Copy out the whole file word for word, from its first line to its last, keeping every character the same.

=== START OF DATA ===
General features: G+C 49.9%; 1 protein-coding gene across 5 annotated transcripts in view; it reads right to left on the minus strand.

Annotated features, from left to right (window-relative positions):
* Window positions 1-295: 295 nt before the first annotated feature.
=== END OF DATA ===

General features: G+C 49.9%; 1 protein-coding gene across 5 annotated transcripts in view; it reads right to left on the minus strand.

Annotated features, from left to right (window-relative positions):
* Window positions 1-295: 295 nt before the first annotated feature.